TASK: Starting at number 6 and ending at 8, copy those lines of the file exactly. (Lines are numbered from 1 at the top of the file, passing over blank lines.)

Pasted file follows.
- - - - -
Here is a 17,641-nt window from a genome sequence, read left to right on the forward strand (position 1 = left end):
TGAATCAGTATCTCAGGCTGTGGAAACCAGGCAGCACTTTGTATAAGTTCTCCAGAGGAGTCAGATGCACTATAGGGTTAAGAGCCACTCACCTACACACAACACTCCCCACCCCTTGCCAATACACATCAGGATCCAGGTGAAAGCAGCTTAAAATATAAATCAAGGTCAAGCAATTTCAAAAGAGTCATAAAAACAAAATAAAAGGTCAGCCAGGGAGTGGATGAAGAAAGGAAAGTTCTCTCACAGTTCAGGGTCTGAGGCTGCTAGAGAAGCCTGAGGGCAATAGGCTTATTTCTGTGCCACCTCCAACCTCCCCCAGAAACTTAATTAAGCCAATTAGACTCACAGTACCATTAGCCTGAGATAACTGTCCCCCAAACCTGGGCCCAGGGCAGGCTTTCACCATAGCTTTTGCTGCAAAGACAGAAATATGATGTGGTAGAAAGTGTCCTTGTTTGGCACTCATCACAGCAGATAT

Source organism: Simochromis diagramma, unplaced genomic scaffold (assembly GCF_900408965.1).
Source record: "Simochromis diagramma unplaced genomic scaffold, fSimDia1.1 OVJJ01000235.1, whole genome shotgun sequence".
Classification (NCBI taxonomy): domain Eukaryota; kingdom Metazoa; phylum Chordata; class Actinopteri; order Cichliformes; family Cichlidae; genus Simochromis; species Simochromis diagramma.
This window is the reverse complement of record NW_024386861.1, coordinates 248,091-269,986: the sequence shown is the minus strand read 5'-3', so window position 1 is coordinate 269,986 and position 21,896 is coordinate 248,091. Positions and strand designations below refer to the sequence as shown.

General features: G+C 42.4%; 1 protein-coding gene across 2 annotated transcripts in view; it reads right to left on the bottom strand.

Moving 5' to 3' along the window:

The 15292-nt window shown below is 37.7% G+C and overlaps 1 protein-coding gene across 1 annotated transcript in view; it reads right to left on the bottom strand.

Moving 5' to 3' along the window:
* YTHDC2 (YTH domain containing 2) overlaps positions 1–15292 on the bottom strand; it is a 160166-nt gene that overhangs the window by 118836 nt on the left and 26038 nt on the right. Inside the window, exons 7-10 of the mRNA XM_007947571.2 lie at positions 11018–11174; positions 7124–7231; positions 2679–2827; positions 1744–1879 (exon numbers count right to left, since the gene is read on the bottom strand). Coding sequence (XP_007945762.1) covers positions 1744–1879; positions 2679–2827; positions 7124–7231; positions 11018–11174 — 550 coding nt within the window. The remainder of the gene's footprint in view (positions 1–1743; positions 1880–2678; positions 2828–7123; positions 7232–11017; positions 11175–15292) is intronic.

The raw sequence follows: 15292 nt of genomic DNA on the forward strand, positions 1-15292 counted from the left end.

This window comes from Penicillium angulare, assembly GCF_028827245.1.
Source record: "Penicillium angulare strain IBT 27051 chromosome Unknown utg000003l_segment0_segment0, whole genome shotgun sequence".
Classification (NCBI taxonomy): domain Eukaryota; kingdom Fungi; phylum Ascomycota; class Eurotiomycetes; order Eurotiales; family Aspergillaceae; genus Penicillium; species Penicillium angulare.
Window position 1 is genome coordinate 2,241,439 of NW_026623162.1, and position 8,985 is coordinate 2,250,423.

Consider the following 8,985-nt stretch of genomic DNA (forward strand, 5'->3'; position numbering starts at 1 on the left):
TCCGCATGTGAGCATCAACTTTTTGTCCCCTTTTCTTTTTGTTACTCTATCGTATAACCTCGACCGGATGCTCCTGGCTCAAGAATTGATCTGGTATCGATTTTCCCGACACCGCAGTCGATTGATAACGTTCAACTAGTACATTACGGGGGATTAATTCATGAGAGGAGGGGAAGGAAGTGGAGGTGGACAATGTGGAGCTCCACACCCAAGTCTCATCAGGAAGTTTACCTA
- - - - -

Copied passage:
This window is the reverse complement of record NW_024386861.1, coordinates 248,091-269,986: the sequence shown is the minus strand read 5'-3', so window position 1 is coordinate 269,986 and position 21,896 is coordinate 248,091. Positions and strand designations below refer to the sequence as shown.

General features: G+C 42.4%; 1 protein-coding gene across 2 annotated transcripts in view; it reads right to left on the bottom strand.

Moving 5' to 3' along the window: